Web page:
The Rutland County State’s Attorney informed the Rutland City Police Department in August that her office would no longer prosecute cases sent by Detective Emilio Rosario after a hearing over the summer in an attempted murder case that led to charges being dismissed on Friday.
Javon E. Wright, 35, of Poultney, was arraigned in Rutland criminal court in August 2019 on one felony count each of attempted second-degree murder and aggravated assault with a weapon.
According to police, Wright stabbed another man twice in July 2019 at a Pine Street home in Rutland.
The man said he didn’t know the person who stabbed him, but a woman interviewed by police, who said she had seen the stabbing, said she knew the man who was stabbed, and he had “ripped off” $900 in crack cocaine from Wright. The woman said she knew Wright and said people called him “B.”
During the summer, however, there were two hearings in Rutland criminal court based on a filing by Wright’s attorney, Robert Sussman, asking that evidence seized by police during the investigation be suppressed.
In an order dated Oct. 5, Judge John Pacht granted the request to suppress evidence.
The affidavit in the Wright case said police had been waiting for Wright at a substance abuse facility and when he arrived in his Dodge Charger with Johanna Dorsey and the 4-year-old child of Wright and Dorsey, police drew their weapons and arrested him.
In his order, Pacht called the testimony about what happened after Wright’s arrest a “little difficult to follow” but said Rosario had told other police officers at the scene that Dorsey had given consent to search the car. Pacht found Rosario had not established that Dorsey, who was not an owner of the Charger, had the authority to give consent.
Pacht also questioned whether Dorsey, who police said was scared after being approached by officers with guns drawn and pointed at the car in which she and her daughter were sitting, was able to grant consent under the circumstances.
Police had three cellphones in evidence they said were taken from Wright. Rosario said he didn’t remember seizing cellphones, but said he found that he had logged the phones into evidence. Photos taken at the scene showed that one of the phones, which was the only one relevant to the state’s case, was seized from the Charger and not Wright’s person.
During the suppression hearings. Rosario testified about two other cases in which his evidence had been questioned.
In a 2018 case, he altered a witness’ statement based on a follow-up interview he had done but did not note that he was altering the statement with new information that had come from a separate interview.
A search warrant for a truck in a 2019 case was obtained by a request from Rosario that omitted the fact that the truck had left police custody, meaning that police could not establish a chain of custody for evidence found.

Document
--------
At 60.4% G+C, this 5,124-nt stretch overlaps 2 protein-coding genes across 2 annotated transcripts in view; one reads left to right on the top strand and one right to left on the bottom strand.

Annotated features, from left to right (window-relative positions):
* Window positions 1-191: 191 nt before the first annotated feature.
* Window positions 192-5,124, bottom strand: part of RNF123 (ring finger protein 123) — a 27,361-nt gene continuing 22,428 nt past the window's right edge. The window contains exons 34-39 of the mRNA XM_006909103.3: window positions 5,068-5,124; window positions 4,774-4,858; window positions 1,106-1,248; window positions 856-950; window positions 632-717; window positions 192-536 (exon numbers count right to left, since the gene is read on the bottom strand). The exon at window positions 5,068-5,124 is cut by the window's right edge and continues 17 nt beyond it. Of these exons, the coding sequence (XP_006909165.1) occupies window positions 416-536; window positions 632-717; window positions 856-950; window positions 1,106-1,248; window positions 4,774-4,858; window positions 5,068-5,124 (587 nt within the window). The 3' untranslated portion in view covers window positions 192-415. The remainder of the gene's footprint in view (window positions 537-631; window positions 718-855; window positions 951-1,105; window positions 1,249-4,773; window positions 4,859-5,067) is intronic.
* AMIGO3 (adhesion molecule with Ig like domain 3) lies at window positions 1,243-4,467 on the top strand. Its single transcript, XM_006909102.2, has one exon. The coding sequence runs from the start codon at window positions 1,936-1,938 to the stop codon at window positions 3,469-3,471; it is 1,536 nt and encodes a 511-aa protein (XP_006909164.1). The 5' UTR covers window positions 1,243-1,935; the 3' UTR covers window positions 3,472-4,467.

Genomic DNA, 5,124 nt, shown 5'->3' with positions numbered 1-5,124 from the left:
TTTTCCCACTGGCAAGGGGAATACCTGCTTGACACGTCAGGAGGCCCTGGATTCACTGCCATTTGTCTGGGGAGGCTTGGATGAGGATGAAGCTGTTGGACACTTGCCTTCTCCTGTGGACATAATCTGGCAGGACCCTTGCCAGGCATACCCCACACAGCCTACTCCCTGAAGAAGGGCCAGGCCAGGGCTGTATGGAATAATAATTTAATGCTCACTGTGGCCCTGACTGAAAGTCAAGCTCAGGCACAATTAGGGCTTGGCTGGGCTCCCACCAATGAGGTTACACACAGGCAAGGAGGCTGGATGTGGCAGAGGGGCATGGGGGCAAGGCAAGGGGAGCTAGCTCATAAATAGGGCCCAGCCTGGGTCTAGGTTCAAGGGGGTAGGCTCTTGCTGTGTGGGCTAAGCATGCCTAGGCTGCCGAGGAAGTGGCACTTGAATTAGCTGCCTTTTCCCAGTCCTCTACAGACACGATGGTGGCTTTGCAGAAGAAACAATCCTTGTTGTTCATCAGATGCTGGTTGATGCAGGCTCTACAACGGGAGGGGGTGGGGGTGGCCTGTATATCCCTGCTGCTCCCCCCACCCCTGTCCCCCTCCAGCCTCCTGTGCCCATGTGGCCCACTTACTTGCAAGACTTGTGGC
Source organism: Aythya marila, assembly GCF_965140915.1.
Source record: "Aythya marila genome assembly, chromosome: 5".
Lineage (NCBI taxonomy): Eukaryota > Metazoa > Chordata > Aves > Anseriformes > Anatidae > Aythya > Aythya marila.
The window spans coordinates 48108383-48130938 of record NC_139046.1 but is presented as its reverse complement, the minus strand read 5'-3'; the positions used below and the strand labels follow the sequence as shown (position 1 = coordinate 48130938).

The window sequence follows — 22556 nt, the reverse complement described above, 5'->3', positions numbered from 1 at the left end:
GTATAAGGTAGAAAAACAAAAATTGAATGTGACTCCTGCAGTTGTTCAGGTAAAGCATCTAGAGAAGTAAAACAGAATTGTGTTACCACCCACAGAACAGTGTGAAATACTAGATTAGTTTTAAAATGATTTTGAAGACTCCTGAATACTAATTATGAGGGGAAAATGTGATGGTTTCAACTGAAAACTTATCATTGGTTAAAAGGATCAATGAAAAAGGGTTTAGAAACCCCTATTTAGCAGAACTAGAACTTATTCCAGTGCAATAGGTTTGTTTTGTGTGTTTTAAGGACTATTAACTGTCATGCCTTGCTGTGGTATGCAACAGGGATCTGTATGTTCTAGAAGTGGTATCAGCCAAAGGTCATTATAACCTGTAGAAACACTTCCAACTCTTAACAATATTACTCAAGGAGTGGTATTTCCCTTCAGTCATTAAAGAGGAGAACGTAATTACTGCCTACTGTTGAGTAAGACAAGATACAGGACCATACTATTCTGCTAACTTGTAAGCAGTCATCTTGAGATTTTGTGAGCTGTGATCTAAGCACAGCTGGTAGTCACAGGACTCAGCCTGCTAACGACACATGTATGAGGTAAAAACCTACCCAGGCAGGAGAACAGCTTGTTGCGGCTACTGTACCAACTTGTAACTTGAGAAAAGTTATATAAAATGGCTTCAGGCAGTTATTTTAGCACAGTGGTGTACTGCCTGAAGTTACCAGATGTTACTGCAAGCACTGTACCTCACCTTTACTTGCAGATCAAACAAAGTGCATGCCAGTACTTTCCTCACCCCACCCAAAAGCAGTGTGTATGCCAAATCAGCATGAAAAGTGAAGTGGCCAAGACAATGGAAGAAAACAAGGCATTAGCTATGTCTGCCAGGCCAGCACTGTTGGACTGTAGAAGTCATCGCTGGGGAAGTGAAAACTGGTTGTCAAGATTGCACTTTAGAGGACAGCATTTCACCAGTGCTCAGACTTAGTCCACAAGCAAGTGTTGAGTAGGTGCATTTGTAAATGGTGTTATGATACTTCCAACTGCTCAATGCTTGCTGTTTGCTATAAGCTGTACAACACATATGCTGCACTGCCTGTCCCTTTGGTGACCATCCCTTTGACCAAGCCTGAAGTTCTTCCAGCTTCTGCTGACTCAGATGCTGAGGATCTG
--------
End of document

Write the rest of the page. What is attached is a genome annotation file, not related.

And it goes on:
“As is the case here (the Wright case), these incidents reflect circumstances in which Detective Rosario swore to information that was either misleading, incomplete and/or inaccurate and this leads the court to question the detective’s commitment to the care needed when swearing or affirming to tell the truth,” Pacht wrote.
In her letter to Rutland City Police Chief Brian Kilcullen, Rose Kennedy, the Rutland County State’s Attorney called the “erroneous statement” about seizing the phone from Wright, instead of from the car, which was evidence Sussman was asking to suppress at the time, a “staggering dereliction of duty when evaluating the collection of evidence from an attempted murder case.”
Kennedy said she had considered other measures, including a proposal from Rosario’s lawyer that he audio-record his investigations and work with a supervisor on his before submitting evidence to Kennedy’s office.
“These proposals and any remedy short of the non-prosecution of Detective Rosario’s cases fails to honor my obligation to protect our community with integrity and honesty. It also fails to recognize the importance that credibility plays in the criminal justice system and how even unintentional misstatements can erode public confidence in the police,” Kennedy wrote.
Kilcullen said Rosario was working for the department in a non-sworn capacity.
“With that letter, we have to evaluate whether or not Detective Rosario can continue to work in a sworn capacity for the Rutland City Police Department,” he said.
Rosario joined the department in August 2013 and became a detective in 2019.
Kilcullen said he hoped there would be some way to learn from the experience.
“We learn from our mistakes and these were just that: Mistakes. There was no, in any of these cases, there was no reckless disregard for the truth but certainly there’s some areas we could improve on. That’s what we discussed internally,” he said.
On Friday, Kennedy said she believed she had no choice other than to dismiss the charges against Wright after the judge suppressed the evidence.
Kennedy said both of the other cases have mostly resolved although one of the cases ended with a hung jury on one of the two charges. Kennedy said she and the prosecutor, Daron Raleigh, a deputy state’s attorney, are looking at whether to retry the case but Kennedy said she thinks that prosecution would rely more on the alleged victim’s decision on testifying rather than Rosario.
Kennedy said the letter to the Rutland City Police Department was a big step, but she said her obligation is to the victim’s of crimes. She said she didn’t want a victim to feel they had been denied justice because of questions over an officer’s credibility.
The prosecutors in Kennedy’s office are looking at pending cases in which Rosario was the investigating officer to see if there could be issues raised based on the Wright case and Pacht’s order questioning the detective’s credibility.
Kilcullen said he would notify Rosario that the Rutland Herald would be seeking comment, but there was no communication from Rosario by press time.